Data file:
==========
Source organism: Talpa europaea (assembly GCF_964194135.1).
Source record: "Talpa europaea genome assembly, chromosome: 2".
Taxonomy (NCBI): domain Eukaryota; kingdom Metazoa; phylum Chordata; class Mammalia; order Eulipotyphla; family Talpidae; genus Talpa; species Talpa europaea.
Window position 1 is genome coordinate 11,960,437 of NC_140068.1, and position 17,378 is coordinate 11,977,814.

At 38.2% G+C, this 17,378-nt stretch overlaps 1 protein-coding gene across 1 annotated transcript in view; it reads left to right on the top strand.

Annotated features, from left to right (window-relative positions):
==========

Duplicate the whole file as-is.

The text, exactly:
Source organism: Talpa europaea (assembly GCF_964194135.1).
Source record: "Talpa europaea genome assembly, chromosome: 2".
Taxonomy (NCBI): domain Eukaryota; kingdom Metazoa; phylum Chordata; class Mammalia; order Eulipotyphla; family Talpidae; genus Talpa; species Talpa europaea.
Window position 1 is genome coordinate 11,960,437 of NC_140068.1, and position 17,378 is coordinate 11,977,814.

At 38.2% G+C, this 17,378-nt stretch overlaps 1 protein-coding gene across 1 annotated transcript in view; it reads left to right on the top strand.

Annotated features, from left to right (window-relative positions):